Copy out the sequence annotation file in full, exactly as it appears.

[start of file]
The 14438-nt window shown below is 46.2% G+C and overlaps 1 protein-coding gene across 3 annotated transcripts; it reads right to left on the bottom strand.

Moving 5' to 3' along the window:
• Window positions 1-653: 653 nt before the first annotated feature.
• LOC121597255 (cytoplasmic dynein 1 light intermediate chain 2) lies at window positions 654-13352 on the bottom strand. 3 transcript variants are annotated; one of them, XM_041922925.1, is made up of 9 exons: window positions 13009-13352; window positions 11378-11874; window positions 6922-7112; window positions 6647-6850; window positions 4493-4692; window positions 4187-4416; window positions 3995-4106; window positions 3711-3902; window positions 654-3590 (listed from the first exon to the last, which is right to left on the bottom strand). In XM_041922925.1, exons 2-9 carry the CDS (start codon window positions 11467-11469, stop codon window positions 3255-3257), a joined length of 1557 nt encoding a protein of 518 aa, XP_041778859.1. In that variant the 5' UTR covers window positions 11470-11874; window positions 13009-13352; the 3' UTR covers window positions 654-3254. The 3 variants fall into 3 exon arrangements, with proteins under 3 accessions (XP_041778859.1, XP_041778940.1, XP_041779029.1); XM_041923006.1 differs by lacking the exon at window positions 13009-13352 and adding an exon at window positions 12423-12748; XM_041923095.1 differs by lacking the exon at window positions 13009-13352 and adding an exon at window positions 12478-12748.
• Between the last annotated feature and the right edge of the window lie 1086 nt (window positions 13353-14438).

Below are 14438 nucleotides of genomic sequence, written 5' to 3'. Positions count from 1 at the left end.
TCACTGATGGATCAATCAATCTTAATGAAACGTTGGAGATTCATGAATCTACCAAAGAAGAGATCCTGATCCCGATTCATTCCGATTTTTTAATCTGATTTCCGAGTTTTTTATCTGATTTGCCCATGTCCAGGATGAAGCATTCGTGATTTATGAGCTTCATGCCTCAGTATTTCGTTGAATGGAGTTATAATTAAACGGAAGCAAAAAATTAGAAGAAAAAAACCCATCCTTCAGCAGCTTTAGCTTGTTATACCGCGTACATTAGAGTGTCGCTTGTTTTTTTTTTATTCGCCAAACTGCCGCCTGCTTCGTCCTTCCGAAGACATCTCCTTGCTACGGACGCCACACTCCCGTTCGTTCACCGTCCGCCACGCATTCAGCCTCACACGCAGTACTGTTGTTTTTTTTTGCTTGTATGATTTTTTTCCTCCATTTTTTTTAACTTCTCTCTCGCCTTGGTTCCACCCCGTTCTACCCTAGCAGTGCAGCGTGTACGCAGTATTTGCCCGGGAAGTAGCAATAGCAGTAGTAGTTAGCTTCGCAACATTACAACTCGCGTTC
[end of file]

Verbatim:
The 14438-nt window shown below is 46.2% G+C and overlaps 1 protein-coding gene across 3 annotated transcripts; it reads right to left on the bottom strand.

Moving 5' to 3' along the window:
• Window positions 1-653: 653 nt before the first annotated feature.
• LOC121597255 (cytoplasmic dynein 1 light intermediate chain 2) lies at window positions 654-13352 on the bottom strand. 3 transcript variants are annotated; one of them, XM_041922925.1, is made up of 9 exons: window positions 13009-13352; window positions 11378-11874; window positions 6922-7112; window positions 6647-6850; window positions 4493-4692; window positions 4187-4416; window positions 3995-4106; window positions 3711-3902; window positions 654-3590 (listed from the first exon to the last, which is right to left on the bottom strand). In XM_041922925.1, exons 2-9 carry the CDS (start codon window positions 11467-11469, stop codon window positions 3255-3257), a joined length of 1557 nt encoding a protein of 518 aa, XP_041778859.1. In that variant the 5' UTR covers window positions 11470-11874; window positions 13009-13352; the 3' UTR covers window positions 654-3254. The 3 variants fall into 3 exon arrangements, with proteins under 3 accessions (XP_041778859.1, XP_041778940.1, XP_041779029.1); XM_041923006.1 differs by lacking the exon at window positions 13009-13352 and adding an exon at window positions 12423-12748; XM_041923095.1 differs by lacking the exon at window positions 13009-13352 and adding an exon at window positions 12478-12748.
• Between the last annotated feature and the right edge of the window lie 1086 nt (window positions 13353-14438).

Below are 14438 nucleotides of genomic sequence, written 5' to 3'. Positions count from 1 at the left end.
TCACTGATGGATCAATCAATCTTAATGAAACGTTGGAGATTCATGAATCTACCAAAGAAGAGATCCTGATCCCGATTCATTCCGATTTTTTAATCTGATTTCCGAGTTTTTTATCTGATTTGCCCATGTCCAGGATGAAGCATTCGTGATTTATGAGCTTCATGCCTCAGTATTTCGTTGAATGGAGTTATAATTAAACGGAAGCAAAAAATTAGAAGAAAAAAACCCATCCTTCAGCAGCTTTAGCTTGTTATACCGCGTACATTAGAGTGTCGCTTGTTTTTTTTTTATTCGCCAAACTGCCGCCTGCTTCGTCCTTCCGAAGACATCTCCTTGCTACGGACGCCACACTCCCGTTCGTTCACCGTCCGCCACGCATTCAGCCTCACACGCAGTACTGTTGTTTTTTTTTGCTTGTATGATTTTTTTCCTCCATTTTTTTTAACTTCTCTCTCGCCTTGGTTCCACCCCGTTCTACCCTAGCAGTGCAGCGTGTACGCAGTATTTGCCCGGGAAGTAGCAATAGCAGTAGTAGTTAGCTTCGCAACATTACAACTCGCGTTC